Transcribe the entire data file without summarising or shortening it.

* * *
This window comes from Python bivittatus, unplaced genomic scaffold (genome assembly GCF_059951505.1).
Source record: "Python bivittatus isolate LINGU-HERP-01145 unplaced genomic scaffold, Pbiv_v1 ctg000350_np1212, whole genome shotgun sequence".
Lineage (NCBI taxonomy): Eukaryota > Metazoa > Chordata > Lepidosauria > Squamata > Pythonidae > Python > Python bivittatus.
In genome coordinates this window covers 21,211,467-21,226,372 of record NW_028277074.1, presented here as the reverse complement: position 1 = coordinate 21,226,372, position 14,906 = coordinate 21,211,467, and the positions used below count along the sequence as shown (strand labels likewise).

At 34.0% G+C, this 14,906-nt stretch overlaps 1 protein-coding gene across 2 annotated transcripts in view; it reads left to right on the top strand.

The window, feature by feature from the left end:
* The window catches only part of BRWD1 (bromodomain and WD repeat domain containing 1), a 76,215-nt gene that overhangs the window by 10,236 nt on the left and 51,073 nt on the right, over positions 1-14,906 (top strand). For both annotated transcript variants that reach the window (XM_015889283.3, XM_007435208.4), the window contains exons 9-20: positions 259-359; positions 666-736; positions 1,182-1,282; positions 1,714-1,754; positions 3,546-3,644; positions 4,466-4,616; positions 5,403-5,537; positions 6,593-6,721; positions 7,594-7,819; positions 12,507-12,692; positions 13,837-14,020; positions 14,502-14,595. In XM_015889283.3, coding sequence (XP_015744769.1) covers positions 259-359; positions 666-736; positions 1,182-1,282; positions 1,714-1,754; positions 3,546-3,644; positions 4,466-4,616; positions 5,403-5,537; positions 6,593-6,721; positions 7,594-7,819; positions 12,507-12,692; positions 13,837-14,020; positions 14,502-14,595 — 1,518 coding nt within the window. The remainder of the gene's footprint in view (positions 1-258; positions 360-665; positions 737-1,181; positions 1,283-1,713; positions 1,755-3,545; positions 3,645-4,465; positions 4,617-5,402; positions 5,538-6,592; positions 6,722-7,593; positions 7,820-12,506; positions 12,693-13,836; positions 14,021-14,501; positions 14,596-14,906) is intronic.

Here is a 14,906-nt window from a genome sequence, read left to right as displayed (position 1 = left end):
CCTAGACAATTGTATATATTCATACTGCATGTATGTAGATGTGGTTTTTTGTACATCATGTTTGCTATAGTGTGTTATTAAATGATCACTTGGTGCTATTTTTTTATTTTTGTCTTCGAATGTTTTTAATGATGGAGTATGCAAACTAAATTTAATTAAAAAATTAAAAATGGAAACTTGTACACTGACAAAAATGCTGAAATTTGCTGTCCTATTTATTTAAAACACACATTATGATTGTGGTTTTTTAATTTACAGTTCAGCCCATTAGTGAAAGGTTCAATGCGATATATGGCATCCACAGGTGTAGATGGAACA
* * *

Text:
This window comes from Python bivittatus, unplaced genomic scaffold (genome assembly GCF_059951505.1).
Source record: "Python bivittatus isolate LINGU-HERP-01145 unplaced genomic scaffold, Pbiv_v1 ctg000350_np1212, whole genome shotgun sequence".
Lineage (NCBI taxonomy): Eukaryota > Metazoa > Chordata > Lepidosauria > Squamata > Pythonidae > Python > Python bivittatus.
In genome coordinates this window covers 21,211,467-21,226,372 of record NW_028277074.1, presented here as the reverse complement: position 1 = coordinate 21,226,372, position 14,906 = coordinate 21,211,467, and the positions used below count along the sequence as shown (strand labels likewise).

At 34.0% G+C, this 14,906-nt stretch overlaps 1 protein-coding gene across 2 annotated transcripts in view; it reads left to right on the top strand.

The window, feature by feature from the left end:
* The window catches only part of BRWD1 (bromodomain and WD repeat domain containing 1), a 76,215-nt gene that overhangs the window by 10,236 nt on the left and 51,073 nt on the right, over positions 1-14,906 (top strand). For both annotated transcript variants that reach the window (XM_015889283.3, XM_007435208.4), the window contains exons 9-20: positions 259-359; positions 666-736; positions 1,182-1,282; positions 1,714-1,754; positions 3,546-3,644; positions 4,466-4,616; positions 5,403-5,537; positions 6,593-6,721; positions 7,594-7,819; positions 12,507-12,692; positions 13,837-14,020; positions 14,502-14,595. In XM_015889283.3, coding sequence (XP_015744769.1) covers positions 259-359; positions 666-736; positions 1,182-1,282; positions 1,714-1,754; positions 3,546-3,644; positions 4,466-4,616; positions 5,403-5,537; positions 6,593-6,721; positions 7,594-7,819; positions 12,507-12,692; positions 13,837-14,020; positions 14,502-14,595 — 1,518 coding nt within the window. The remainder of the gene's footprint in view (positions 1-258; positions 360-665; positions 737-1,181; positions 1,283-1,713; positions 1,755-3,545; positions 3,645-4,465; positions 4,617-5,402; positions 5,538-6,592; positions 6,722-7,593; positions 7,820-12,506; positions 12,693-13,836; positions 14,021-14,501; positions 14,596-14,906) is intronic.

Here is a 14,906-nt window from a genome sequence, read left to right as displayed (position 1 = left end):
CCTAGACAATTGTATATATTCATACTGCATGTATGTAGATGTGGTTTTTTGTACATCATGTTTGCTATAGTGTGTTATTAAATGATCACTTGGTGCTATTTTTTTATTTTTGTCTTCGAATGTTTTTAATGATGGAGTATGCAAACTAAATTTAATTAAAAAATTAAAAATGGAAACTTGTACACTGACAAAAATGCTGAAATTTGCTGTCCTATTTATTTAAAACACACATTATGATTGTGGTTTTTTAATTTACAGTTCAGCCCATTAGTGAAAGGTTCAATGCGATATATGGCATCCACAGGTGTAGATGGAACA